Why I love Iggy Pop, by Him's Linde Lindstrom

A picture of iggy pop on stage

Born James Newell Osterberg Jr on April 21, 1947, Iggy Pop first rose to infamy with The Stooges, the Detroit rockers with whom Pop recorded three seminal albums – 1969’s The Stooges, 1970’s Fun House and 1973’s Raw Power – that helped shape the sound and fury of punk rock. Ditching the flower-power and pretentions of their contemporaries, The Stooges dealt out brutal, filthy riffage topped off by the coiled-cobra snarl of their frontman, coining such classic tunes as 1969, I Wanna Be Your Dog, TV Eye and Search And Destroy.

With the Stooges, Pop took live performance to another level, famously smearing himself with peanut butter, rolling around in broken glass and – on what would prove their final gig before splitting in 1974 – provoking packs of Hell’s Angels to pelt him and his bandmates with beer bottles. This last show – a ramshackle performance available on the legendary bootleg Metallic KO – marked the cessation of Stooges activity for three decades; but while they’d sold few albums in their lifetime, their legend would only grow in their absence.

Having gone solo, however, Iggy swiftly became a star in his own right. He hooked up again with friend David Bowie, who had produced the final original Stooges album, and relocated to Europe, recording his first two solo albums – The Idiot and Lust For Life, both released 1977 – in France, Berlin and Munich. On these records he would coin some of his most famous tunes, songs like The Passenger, Nightclubbing, China Girl and Lust For Life, the mammoth anthem to hedonism that would later score the movie Trainspotting.

Solo Iggy enjoyed much more commercial success than his Stooges incarnation, but his wild onstage behaviour remained intact, humping a stuffed animal mid-song while appearing on 80s children’s TV show No. 73, and sporting an entirely transparent pair of trousers during a performance on 90s music programme The White Room showcasing his notoriously large member for the cameras. As later generations began to explore the roots of punk, Iggy’s credibility only increased, and the grunge era saw Iggy deliver 1993’s American Caesar album, acquainting himself with a new generation. But with age the Igster’s ambitions grew, and as the 20th Century ground to a close, he’d recast himself as a crooner on 1999 album Avenue B, produced by Don Was (of Was Not Was).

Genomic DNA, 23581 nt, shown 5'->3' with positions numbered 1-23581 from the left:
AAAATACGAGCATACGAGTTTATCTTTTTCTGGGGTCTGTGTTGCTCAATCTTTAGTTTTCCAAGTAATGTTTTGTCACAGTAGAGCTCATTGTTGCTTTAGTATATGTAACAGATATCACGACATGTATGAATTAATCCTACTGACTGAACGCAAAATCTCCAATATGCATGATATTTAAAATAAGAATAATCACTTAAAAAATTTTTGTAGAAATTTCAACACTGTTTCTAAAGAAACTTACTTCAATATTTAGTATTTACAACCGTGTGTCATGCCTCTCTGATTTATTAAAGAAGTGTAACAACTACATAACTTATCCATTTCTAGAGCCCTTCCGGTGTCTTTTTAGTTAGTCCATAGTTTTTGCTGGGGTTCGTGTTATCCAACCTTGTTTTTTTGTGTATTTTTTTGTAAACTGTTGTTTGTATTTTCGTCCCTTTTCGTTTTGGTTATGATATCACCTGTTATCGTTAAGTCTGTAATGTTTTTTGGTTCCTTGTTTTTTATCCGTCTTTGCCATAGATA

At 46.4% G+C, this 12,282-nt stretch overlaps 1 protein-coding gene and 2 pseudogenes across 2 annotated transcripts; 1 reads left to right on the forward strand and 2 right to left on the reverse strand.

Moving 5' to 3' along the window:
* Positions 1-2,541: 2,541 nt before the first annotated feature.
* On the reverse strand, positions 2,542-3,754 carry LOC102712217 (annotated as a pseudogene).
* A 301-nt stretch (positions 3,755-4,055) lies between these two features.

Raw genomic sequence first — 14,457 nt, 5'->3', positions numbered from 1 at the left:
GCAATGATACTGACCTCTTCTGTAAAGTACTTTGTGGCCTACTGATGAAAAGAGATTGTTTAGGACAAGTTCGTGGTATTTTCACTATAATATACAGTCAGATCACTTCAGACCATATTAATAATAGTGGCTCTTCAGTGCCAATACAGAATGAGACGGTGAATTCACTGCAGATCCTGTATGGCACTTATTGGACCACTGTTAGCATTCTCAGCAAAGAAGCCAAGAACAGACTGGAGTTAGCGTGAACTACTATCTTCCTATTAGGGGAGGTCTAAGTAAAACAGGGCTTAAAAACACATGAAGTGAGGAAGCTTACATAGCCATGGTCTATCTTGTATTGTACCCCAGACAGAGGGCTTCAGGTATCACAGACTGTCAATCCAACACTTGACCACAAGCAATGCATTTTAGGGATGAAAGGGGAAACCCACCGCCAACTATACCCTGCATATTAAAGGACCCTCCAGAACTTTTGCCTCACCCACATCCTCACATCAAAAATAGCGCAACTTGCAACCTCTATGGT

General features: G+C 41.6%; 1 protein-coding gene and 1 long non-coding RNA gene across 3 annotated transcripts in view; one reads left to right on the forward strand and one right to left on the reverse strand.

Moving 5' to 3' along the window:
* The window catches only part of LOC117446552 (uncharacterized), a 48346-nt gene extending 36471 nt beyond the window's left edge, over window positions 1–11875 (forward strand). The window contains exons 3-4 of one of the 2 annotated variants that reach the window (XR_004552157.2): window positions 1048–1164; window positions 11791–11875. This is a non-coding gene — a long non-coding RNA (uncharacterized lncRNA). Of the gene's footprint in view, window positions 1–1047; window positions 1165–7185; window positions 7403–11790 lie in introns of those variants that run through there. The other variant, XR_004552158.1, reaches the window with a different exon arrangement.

His influence formed punk rock, but also had a formative hand in shaping a large bulk of alternative music as we know it. Here, HIM guitarist Linde Lindstrom discusses the influence Iggy Pop had on his life and career.

“First time I saw Iggy live was during the American Caesar tour, so it must’ve been 1993, which means that I was 17. He played at Kulttuuritalo, Helsinki. I was just mesmerised by his presence. It was a very intense show. I’ve never seen Iggy do a bad show. He always puts himself out there completely. After the gig, I got really drunk with my friends and we went to our practice place and jammed the song Wild America for hours and trashed a few guitars…

“There is no one like Iggy out there. His message goes deeper than just music. It’s about attitude as well. He has the ability to write about things in a way that really touches me. I also love his sense of humour.

“There are loads of great interviews with Iggy on YouTube. I have had many Iggy marathons with my friends, just watching show after show. I’ve done that for two days in a row a few times. Some of my friends thought that I needed help.

“That said, I don’t think you can really hear Iggy in my playing very clearly; it’s more a state of mind.

“If you’re interested in checking out Iggy’s music, these are some more obscure songs from his solo career that you might not have heard, but really should: Blood On Your Cool, Inferiority Complex, Mask, Pussywalk, V.I.P., Nazi Girlfriend, Social Life, Innocent World, Til Wrong Feels Right, Whatever, Superbabe, My Idea Of Fun, Greedy Awful People, Español, I’m A Conservative, Shoeshine Girl, Little Electric Chair, I’m Bored, She Took My Money and Drink New Blood.

“I first met Iggy in Germany years ago. It was the Comet awards where he was presenting an award that we won! We got to meet him backstage and I had a huge pile of records and stuff for him to sign. I was so nervous that I couldn’t say a word. I was just sweating and trying not to faint…”

Check out Linde’s essential Iggy Pop playlist below…

The 10 best songs by Iggy Pop from 1977–1982

The Stooges - Gimme Danger OST album review